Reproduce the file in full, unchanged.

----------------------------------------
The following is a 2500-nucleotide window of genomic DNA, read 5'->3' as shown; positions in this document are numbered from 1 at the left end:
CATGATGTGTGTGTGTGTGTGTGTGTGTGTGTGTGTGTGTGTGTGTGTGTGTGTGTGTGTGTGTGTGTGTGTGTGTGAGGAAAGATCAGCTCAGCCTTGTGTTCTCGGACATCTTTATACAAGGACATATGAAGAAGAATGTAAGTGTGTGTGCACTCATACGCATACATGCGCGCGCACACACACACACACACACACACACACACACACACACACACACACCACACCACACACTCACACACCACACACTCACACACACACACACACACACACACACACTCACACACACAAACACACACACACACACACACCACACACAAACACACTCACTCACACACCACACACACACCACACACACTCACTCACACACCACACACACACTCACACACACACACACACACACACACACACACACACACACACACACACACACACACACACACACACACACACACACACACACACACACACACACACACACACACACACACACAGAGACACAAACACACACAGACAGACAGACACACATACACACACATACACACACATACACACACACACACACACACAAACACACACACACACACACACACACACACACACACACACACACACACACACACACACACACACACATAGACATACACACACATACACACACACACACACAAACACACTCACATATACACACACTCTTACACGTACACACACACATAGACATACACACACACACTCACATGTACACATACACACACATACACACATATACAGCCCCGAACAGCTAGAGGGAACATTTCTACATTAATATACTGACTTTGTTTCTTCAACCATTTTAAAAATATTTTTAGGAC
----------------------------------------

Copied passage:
The following is a 2500-nucleotide window of genomic DNA, read 5'->3' as shown; positions in this document are numbered from 1 at the left end:
CATGATGTGTGTGTGTGTGTGTGTGTGTGTGTGTGTGTGTGTGTGTGTGTGTGTGTGTGTGTGTGTGTGTGTGTGTGAGGAAAGATCAGCTCAGCCTTGTGTTCTCGGACATCTTTATACAAGGACATATGAAGAAGAATGTAAGTGTGTGTGCACTCATACGCATACATGCGCGCGCACACACACACACACACACACACACACACACACACACACACACACCACACCACACACTCACACACCACACACTCACACACACACACACACACACACACACACTCACACACACAAACACACACACACACACACACCACACACAAACACACTCACTCACACACCACACACACACCACACACACTCACTCACACACCACACACACACTCACACACACACACACACACACACACACACACACACACACACACACACACACACACACACACACACACACACACACACACACACACACACACACACACACACACACACACACAGAGACACAAACACACACAGACAGACAGACACACATACACACACATACACACACATACACACACACACACACACACAAACACACACACACACACACACACACACACACACACACACACACACACACACACACACACACACACATAGACATACACACACATACACACACACACACACAAACACACTCACATATACACACACTCTTACACGTACACACACACATAGACATACACACACACACTCACATGTACACATACACACACATACACACATATACAGCCCCGAACAGCTAGAGGGAACATTTCTACATTAATATACTGACTTTGTTTCTTCAACCATTTTAAAAATATTTTTAGGAC